*et al.*(2016), for CSA and WOA, respectively. After selecting the parameters, trial and error for all the parameters of the models was carried out to validate the optimality of the parameter values. A thorough analysis of the parameters was done based on the sensitivity analysis and then the values of the parameters were adopted to carry out reservoir operations using the models. Figures 5 and 6 demonstrate the validation of the parameter's sensitivity to fitness values. As can be seen in Figures 5 and 6, parameters converge after a certain value and shows not much variation in the fitness value indicating the need to adopt that value of the parameter for the respective model. In Figure 5, for nest size and the number of iterations, the fitness value converged or showed not much variation at 25 and 100, respectively for the CSA model. The other three parameters S

_{l},

*β*, and

*p*were validated at 0.75, 1.5, and 0.25, respectively for the CSA model. In Figure 6(a), the fitness value did not vary much after 500 iterations for both WOA and HIWCSA models. In Figure 6(b),

_{a}*S*

_{l}converged quite early at a value of 0.01 as compared to the value of S

_{l}for the CSA model, i.e., 0.75, owing to the hybridization of the models. Although, it is clear from Figure 6(c) that

*β*converged at the same value as that for the CSA model, i.e., 1.5 and so it can be concluded that the effect of hybridization of both the models on

*β*is not very significant. In Figure 6(d), there is little variation in the fitness values with respect to the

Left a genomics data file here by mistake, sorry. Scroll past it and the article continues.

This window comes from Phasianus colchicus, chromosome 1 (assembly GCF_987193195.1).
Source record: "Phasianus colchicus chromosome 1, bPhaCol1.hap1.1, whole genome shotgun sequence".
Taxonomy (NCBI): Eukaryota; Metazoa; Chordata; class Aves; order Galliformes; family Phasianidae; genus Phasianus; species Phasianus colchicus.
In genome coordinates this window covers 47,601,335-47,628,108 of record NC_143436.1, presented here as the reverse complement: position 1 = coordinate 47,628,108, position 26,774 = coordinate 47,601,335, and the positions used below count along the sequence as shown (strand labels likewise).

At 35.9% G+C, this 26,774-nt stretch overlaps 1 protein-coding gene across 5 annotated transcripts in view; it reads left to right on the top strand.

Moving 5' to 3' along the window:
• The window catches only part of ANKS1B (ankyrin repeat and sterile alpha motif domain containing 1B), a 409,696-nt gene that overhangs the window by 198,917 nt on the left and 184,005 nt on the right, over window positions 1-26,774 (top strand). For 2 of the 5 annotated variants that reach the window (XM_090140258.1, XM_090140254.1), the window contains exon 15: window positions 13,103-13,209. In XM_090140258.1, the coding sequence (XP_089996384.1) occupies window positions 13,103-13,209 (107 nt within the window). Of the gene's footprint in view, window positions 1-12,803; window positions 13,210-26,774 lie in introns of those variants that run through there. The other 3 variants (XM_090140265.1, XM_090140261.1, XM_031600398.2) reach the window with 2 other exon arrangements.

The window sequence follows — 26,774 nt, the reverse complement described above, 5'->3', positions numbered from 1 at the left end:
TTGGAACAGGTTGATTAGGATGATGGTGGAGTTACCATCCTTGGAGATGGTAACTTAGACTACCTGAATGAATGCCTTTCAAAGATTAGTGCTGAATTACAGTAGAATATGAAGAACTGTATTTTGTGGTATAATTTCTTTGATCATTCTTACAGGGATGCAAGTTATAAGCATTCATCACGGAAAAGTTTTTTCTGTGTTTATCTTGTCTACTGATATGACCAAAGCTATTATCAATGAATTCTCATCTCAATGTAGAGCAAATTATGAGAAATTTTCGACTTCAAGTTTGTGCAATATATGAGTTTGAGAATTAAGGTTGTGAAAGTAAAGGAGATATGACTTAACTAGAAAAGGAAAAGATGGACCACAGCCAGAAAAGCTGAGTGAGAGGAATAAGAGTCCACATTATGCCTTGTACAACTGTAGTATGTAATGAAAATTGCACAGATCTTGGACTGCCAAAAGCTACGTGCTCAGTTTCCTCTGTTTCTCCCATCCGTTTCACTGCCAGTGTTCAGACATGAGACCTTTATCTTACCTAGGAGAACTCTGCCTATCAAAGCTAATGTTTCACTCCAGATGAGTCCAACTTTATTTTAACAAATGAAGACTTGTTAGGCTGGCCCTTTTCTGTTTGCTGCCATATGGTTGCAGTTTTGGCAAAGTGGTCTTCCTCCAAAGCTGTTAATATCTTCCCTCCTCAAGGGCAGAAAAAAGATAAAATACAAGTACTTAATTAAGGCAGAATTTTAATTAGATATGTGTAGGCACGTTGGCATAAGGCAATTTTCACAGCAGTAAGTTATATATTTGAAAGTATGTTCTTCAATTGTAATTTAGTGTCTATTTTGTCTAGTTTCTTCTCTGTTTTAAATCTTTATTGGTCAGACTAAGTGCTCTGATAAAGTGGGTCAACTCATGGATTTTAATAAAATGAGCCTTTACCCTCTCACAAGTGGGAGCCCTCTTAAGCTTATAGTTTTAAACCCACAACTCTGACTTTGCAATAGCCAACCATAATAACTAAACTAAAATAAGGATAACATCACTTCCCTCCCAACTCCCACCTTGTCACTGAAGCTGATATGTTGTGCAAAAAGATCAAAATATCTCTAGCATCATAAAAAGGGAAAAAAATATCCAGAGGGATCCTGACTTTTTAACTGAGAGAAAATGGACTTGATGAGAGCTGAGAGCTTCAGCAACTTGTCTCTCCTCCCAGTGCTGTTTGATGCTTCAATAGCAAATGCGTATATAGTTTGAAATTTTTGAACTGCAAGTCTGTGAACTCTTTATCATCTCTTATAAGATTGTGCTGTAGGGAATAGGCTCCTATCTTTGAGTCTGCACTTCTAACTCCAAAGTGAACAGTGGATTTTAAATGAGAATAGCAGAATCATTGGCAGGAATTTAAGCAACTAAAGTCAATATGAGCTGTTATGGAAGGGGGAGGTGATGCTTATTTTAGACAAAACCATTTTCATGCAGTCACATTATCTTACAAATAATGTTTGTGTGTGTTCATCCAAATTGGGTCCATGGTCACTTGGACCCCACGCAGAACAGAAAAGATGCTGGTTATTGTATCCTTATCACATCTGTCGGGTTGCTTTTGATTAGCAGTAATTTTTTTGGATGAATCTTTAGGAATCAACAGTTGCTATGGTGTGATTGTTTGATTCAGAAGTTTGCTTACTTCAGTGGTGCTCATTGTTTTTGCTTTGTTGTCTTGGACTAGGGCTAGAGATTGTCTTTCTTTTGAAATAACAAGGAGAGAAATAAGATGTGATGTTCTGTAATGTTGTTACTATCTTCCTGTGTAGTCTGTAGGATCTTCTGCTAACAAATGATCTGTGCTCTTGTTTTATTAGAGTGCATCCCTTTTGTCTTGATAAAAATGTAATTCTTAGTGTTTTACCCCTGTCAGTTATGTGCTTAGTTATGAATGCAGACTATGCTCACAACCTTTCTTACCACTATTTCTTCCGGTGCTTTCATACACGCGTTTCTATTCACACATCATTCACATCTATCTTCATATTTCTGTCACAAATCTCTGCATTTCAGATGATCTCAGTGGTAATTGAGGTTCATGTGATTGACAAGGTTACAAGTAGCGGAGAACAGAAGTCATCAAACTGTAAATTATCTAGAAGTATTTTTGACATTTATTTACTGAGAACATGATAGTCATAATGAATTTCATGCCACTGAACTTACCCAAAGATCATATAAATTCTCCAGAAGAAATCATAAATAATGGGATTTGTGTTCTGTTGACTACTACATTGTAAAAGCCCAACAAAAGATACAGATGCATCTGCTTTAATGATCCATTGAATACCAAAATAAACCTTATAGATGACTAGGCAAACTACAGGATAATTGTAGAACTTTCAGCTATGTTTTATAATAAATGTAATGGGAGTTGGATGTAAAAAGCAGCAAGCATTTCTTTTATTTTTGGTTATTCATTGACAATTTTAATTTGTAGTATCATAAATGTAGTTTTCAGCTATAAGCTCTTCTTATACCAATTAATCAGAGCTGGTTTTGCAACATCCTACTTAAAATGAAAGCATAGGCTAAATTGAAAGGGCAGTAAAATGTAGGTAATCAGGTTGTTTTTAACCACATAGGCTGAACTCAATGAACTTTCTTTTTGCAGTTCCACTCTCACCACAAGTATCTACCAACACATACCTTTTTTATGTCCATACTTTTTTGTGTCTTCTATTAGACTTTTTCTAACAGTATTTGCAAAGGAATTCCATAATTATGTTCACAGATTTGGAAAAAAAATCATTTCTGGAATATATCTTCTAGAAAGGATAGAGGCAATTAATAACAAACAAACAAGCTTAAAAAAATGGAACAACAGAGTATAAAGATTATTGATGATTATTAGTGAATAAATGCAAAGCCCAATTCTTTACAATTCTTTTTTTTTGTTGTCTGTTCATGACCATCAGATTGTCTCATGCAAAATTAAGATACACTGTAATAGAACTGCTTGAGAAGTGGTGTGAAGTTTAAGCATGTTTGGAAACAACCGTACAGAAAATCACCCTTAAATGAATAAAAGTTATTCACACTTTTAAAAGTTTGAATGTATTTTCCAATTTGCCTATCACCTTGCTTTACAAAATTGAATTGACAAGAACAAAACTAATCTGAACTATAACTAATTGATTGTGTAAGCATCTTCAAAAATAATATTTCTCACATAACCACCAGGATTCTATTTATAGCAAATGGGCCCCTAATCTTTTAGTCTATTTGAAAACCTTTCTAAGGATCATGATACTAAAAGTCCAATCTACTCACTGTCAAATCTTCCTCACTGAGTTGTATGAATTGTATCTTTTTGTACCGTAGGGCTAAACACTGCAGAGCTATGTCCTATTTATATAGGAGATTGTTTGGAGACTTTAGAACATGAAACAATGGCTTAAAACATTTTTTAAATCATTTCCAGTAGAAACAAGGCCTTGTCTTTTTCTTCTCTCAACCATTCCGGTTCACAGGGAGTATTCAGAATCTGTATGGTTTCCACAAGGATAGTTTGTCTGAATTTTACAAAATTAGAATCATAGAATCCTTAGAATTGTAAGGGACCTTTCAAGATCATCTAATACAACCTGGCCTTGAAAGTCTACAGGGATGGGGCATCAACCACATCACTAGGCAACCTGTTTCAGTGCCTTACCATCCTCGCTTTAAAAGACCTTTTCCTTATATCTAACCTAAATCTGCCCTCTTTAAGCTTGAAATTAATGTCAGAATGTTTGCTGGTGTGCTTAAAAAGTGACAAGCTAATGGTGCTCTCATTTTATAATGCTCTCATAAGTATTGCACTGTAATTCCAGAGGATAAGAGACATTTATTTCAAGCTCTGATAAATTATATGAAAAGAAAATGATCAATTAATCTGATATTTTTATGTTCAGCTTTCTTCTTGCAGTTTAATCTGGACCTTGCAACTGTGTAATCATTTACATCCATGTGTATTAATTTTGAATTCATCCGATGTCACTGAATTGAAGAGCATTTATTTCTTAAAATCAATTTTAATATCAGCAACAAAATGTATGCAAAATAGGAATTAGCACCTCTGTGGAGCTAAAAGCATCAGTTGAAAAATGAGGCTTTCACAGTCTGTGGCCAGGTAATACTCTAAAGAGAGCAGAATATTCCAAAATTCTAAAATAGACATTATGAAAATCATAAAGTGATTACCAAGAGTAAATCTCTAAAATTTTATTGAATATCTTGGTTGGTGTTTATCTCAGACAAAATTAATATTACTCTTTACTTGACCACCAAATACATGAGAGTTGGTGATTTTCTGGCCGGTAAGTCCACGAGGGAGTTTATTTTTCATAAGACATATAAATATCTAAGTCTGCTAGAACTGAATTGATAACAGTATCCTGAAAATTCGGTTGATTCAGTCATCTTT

*S*values and therefore

_{r}*S*is adopted to be 0.5 as there is a slight convergence after this value. Hence, all the parameter values discussed above were adopted for the respective models and then the models were run to obtain the optimal releases.

_{r}To further validate the selected parameters, another sensitivity analysis was performed, presented in Tables 2–4. For the hybrid model, a different set of parameters has been considered in a combination of the initial and maximum population (*P _{i}* and

*P*), the minimum and maximum number of seeds (NoS

_{m}_{min}and NoS

_{max}) and initial and final standard deviation (

*σ*

_{i}and

*σ*

_{f}). Random combinations of these parameters were run to analyze the results precisely. In Tables 2,3 and 4, the values in bold indicate the minimum objective function value for corresponding parameter of all the models. The minimum objective function value is 0.01 at P

_{i}= 10 & P

_{m}= 30 which indicates the best value for the objective function, as the objective is to minimise the deficits. Similarly, for the minimum and maximum number of seeds, the best objective function value is 0.01 at NoS

_{min}= 0 and NoS

_{max}= 5 combinations. The optimal number of iterations obtained is 500 with a mutation factor value of 0.5 giving the lowest value of the objective function. Finally, the minimum and maximum values of the standard deviation are taken as 0.01 and 2 with the lowest objective function value as 0.012. Other parameters and

*β*were optimized at 0.01 and 1.5, respectively as shown in Table 2.

P
. _{i} | P
. _{m} | OF . | i_{max}
. | OF . | NoS_{min}
. | NoS_{max}
. | OF . | σ
. _{i} | σ
. _{f} | OF . | S
. _{r} | OF . | . | OF . | β
. | OF . |
---|---|---|---|---|---|---|---|---|---|---|---|---|---|---|---|---|

5 | 10 | 0.062 | 100 | 1.33 | 0 | 1 | 0.674 | 0.01 | 1 | 0.708 | 0.1 | 0.017 | 0.01 | 0.011 | 0.5 | 0.02 |

5 | 30 | 0.024 | 200 | 0.92 | 0 | 3 | 0.083 | 0.01 | 2 | 0.012 | 0.3 | 0.016 | 0.02 | 0.017 | 1.0 | 0.033 |

10 | 15 | 0.029 | 300 | 0.429 | 0 | 5 | 0.01 | 0.01 | 3 | 0.018 | 0.5 | 0.012 | 0.015 | 0.014 | 1.3 | 0.43 |

10 | 30 | 0.01 | 400 | 0.212 | 0 | 7 | 0.029 | 0.01 | 4 | 0.055 | 0.7 | 0.018 | 0.005 | 0.02 | 1.5 | 0.011 |

7 | 10 | 0.37 | 500 | 0.013 | 2 | 5 | 0.22 | 0.02 | 1 | 1.6 | 0.9 | 0.68 | 0.05 | 0.34 | 1.7 | 0.75 |